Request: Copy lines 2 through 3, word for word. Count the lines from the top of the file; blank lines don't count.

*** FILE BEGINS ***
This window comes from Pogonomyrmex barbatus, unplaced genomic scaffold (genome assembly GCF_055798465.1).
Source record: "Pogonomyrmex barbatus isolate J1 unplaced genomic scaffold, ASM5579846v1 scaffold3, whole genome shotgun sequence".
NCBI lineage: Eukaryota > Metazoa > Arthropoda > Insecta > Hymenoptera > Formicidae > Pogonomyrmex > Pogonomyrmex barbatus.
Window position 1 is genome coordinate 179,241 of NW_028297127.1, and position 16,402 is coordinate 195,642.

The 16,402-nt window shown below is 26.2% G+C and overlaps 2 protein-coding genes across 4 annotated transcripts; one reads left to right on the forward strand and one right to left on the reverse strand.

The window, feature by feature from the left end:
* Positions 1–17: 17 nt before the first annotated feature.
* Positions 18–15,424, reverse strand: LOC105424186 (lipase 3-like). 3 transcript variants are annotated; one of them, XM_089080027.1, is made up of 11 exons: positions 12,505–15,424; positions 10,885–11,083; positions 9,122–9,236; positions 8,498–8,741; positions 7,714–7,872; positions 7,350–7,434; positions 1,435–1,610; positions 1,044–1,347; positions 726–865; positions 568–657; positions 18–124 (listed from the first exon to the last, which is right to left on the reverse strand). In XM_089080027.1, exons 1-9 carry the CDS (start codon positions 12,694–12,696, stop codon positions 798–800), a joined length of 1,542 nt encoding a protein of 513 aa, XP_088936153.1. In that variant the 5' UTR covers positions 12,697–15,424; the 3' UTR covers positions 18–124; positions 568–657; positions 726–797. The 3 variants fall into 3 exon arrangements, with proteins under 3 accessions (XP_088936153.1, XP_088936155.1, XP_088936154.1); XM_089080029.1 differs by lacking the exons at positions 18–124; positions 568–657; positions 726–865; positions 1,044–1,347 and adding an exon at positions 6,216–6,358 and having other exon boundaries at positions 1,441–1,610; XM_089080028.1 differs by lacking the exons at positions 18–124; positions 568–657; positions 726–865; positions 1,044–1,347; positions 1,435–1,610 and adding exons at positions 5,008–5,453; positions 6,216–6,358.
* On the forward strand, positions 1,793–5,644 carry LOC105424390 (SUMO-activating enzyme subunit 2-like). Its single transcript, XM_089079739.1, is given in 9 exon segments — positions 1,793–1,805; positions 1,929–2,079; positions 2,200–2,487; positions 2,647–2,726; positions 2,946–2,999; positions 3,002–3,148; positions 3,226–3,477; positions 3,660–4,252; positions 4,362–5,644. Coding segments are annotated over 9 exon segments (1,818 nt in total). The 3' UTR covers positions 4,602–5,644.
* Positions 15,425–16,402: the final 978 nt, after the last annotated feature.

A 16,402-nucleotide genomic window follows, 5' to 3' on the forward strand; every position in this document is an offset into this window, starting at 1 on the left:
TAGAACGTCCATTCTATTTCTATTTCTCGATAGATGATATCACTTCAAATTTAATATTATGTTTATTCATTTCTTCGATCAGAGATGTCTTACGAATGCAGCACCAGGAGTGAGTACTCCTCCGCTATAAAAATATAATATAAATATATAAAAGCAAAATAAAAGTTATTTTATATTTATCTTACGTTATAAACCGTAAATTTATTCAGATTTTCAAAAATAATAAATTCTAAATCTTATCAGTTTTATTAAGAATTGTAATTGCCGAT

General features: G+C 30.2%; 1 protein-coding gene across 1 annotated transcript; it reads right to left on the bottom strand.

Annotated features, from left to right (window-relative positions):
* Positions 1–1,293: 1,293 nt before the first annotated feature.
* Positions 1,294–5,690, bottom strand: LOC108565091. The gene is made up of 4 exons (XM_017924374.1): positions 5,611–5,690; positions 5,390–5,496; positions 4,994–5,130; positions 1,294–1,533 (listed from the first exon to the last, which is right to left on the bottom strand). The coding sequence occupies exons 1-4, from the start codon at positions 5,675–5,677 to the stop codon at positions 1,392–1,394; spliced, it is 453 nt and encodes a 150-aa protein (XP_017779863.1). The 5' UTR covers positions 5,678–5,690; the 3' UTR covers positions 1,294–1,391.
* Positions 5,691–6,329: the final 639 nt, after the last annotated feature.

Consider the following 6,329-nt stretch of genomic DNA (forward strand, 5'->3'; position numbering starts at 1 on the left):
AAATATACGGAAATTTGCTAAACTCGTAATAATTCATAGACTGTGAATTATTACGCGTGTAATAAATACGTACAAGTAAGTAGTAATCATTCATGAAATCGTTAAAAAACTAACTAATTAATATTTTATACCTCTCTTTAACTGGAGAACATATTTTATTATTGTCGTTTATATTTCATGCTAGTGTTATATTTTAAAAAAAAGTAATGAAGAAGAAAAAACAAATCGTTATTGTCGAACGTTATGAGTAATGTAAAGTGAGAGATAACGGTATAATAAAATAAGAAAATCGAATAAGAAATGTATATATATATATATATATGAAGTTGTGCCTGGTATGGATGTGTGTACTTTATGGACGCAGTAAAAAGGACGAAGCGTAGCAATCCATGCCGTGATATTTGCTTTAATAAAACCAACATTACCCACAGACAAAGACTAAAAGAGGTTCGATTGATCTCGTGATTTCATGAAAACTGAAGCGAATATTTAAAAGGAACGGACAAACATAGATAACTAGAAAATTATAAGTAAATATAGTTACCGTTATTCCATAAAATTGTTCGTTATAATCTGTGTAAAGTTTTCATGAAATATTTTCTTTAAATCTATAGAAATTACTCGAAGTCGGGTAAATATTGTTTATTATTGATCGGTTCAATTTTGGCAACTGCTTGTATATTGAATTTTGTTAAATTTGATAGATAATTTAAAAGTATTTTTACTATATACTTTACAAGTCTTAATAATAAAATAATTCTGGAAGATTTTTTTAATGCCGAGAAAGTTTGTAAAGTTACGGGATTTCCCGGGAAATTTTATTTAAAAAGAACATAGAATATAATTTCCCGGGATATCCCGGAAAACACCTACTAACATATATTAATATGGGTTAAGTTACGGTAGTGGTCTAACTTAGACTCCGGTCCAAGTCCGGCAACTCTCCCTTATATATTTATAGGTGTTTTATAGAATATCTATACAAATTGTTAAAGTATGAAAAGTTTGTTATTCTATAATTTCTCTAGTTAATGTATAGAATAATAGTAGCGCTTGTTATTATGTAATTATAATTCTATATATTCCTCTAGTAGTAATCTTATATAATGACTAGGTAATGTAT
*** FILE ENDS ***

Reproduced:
Source record: "Pogonomyrmex barbatus isolate J1 unplaced genomic scaffold, ASM5579846v1 scaffold3, whole genome shotgun sequence".
NCBI lineage: Eukaryota > Metazoa > Arthropoda > Insecta > Hymenoptera > Formicidae > Pogonomyrmex > Pogonomyrmex barbatus.